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Warriors have options at ‘X’ receiver

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Hawaii’s football version of the X Games has become an intriguing competition.

The coaches face difficult decisions as Rodney Bradley, Joe Avery and Darius Bright continue to play well at the left wideout’s position known as the "X."

Bradley’s full recovery from leg surgery could impact Bright, who has an unspent redshirt season.

"There are all kinds of possibilities," Warriors coach Greg McMackin said. "We have a lot more work to do in training camp. We have a lot of personnel decisions to make. The No. 1 thing is to win, and to find the players who give us the best chance to win."

If healthy, McMackin said, Bradley is easily the top left wideout. Before suffering fractures to his fibula and tibia in his left leg in the sixth game of 2009, Bradley had 31 receptions for 575 yards and five touchdowns. More important, his yards-after-catch (YAC) average was 11.96.

"If he’s healthy, he’s outstanding," McMackin said. "And right now, he’s healthy."

Bradley declared himself physically fit while training with his cousin, former New England Patriots receiver Bethel Johnson, this summer in Red Oak, Texas.

"I was working on my routes, and when I came out of a break, I didn’t feel any pain." Bradley said. "I kept working on my routes."

The final test came as he prepared to return from Dallas, where he spent part of the summer. As he walked through security, there was the sound of silence.

"It didn’t go off," Bradley said of the metal detector. He has a metal rod in his left leg.

The coaches had hoped to ease Bradley into drills in training camp. But after the first few workouts, it was apparent, offensive coordinator Nick Rolovich said, that "Rodney was back."

That leaves the Warriors with a nice dilemma involving the 6-foot-5, 230-pound Bright, who transferred from City College of San Franciso in January.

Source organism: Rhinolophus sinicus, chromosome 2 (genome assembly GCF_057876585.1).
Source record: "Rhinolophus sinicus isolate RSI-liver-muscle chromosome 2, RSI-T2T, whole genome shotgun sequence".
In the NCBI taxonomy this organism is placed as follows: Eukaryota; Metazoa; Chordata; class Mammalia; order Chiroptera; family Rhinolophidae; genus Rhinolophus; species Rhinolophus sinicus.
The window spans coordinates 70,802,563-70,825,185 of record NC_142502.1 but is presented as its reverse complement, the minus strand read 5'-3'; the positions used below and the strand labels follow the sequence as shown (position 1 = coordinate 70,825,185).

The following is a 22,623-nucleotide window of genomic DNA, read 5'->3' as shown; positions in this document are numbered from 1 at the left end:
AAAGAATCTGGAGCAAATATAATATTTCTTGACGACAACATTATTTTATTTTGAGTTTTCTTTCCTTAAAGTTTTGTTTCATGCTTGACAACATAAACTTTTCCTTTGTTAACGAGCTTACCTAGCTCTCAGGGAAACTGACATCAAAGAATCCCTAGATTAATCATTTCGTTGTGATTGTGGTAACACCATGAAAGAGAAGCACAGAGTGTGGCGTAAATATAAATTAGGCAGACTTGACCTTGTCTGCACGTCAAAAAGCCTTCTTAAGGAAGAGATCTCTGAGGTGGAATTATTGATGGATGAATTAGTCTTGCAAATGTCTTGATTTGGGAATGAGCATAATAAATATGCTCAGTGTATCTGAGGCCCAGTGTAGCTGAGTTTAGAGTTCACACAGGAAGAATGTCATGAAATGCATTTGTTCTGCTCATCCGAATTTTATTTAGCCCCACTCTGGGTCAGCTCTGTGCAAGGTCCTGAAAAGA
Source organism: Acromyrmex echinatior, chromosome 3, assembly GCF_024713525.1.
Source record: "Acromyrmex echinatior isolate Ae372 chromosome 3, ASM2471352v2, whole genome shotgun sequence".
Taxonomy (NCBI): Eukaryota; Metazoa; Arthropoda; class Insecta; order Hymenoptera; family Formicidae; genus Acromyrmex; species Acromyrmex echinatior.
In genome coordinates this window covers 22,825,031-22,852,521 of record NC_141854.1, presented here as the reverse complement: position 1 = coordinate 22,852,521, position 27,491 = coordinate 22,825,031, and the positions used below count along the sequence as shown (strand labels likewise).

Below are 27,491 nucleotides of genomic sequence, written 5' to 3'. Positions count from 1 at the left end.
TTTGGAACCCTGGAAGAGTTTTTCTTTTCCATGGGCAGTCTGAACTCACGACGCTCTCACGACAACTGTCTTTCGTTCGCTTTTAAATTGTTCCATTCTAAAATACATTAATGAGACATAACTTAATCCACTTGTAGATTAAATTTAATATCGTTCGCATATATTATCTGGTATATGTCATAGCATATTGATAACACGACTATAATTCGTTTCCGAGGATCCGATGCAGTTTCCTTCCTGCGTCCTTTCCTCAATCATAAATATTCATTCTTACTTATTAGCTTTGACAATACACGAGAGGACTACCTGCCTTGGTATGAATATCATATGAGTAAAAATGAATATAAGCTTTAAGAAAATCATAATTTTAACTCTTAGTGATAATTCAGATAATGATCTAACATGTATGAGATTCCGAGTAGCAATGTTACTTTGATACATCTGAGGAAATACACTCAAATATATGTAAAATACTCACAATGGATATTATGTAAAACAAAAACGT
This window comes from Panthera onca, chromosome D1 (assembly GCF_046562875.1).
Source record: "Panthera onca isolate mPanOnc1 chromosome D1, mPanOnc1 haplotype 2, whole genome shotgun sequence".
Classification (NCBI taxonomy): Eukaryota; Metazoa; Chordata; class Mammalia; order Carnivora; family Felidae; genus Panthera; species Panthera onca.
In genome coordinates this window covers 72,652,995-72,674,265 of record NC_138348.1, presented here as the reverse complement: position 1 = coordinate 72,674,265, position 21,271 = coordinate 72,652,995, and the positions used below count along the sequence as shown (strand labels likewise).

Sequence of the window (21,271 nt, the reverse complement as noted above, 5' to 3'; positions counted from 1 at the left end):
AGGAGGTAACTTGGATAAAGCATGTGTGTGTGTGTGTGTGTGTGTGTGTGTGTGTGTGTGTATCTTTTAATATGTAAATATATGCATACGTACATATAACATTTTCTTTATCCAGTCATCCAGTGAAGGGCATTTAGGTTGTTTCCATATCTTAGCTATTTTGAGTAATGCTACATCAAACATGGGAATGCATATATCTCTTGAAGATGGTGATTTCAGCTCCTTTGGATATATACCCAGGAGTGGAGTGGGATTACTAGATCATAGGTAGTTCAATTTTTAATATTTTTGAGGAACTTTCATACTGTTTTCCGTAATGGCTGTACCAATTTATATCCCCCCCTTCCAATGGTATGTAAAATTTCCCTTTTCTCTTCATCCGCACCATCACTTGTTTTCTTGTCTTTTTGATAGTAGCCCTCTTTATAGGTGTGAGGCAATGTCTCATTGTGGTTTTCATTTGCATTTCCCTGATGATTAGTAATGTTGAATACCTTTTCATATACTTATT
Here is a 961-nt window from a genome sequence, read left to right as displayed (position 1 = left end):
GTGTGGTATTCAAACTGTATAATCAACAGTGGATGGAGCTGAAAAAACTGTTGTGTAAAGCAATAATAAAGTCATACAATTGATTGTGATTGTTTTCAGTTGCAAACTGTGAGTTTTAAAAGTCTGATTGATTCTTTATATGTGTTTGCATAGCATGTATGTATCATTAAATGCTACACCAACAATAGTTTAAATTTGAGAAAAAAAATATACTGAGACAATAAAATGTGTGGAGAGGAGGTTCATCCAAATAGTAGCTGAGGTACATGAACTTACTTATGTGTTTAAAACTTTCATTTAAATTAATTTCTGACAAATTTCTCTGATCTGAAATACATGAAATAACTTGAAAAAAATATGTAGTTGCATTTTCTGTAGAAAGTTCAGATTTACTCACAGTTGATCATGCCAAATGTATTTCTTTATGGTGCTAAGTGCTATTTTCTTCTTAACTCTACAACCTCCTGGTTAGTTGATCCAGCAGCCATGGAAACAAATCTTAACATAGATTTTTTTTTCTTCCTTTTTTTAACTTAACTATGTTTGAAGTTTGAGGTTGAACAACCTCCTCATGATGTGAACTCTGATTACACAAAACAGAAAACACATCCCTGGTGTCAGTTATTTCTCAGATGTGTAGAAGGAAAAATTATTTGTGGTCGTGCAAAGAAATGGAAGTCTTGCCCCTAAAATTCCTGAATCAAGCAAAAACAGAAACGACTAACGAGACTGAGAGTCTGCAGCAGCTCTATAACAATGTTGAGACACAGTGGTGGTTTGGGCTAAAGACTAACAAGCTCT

During spring drills, when Bright appeared to be a one-play receiver — fade routes — redshirting was a favorable option. But Bright reported to training camp in better shape — he credited a strict running and weight-lifting program — and a better grasp of the four-wide offense.

Bright made the slight adjustments, such as learning to start off with his right foot in front instead of behind. He also learned to make better decisions on his routes based on the defensive coverage.

"Execution is the key," Bright said. "It’s not about how fast you run a route, it’s about how you execute it."

With his work on special teams — he is on four units — it is becoming increasingly difficult to put him on the shelf for a year.

"On special teams, Darius is really tearing it up," McMackin said. "He’s a talented guy, and he’s working really hard."

Further complicating the situation is the improvement of Avery, a fourth-year junior. Avery has always had the build (6-feet-5) and speed (sub-4.5 seconds over 40 yards) for wideout, but he lacked consistency in pass-catching. Avery works out daily with the JUGS machine.

"No matter how fast you are or what routes you run, you have to end up catching the ball," Avery said. "The biggest priority every day is catching the ball."

With the depth at left wideout, one option would be to move Bright to right wideout. But Rolovich said, for now, Royce Pollard and Billy Ray Stutzmann are better suited for that spot.

A more practical option will be to rotate receivers. Rolovich said there is a plan in which the starters would play 75 percent of the snaps.

"We’re looking at a lot of things," Rolvich said.

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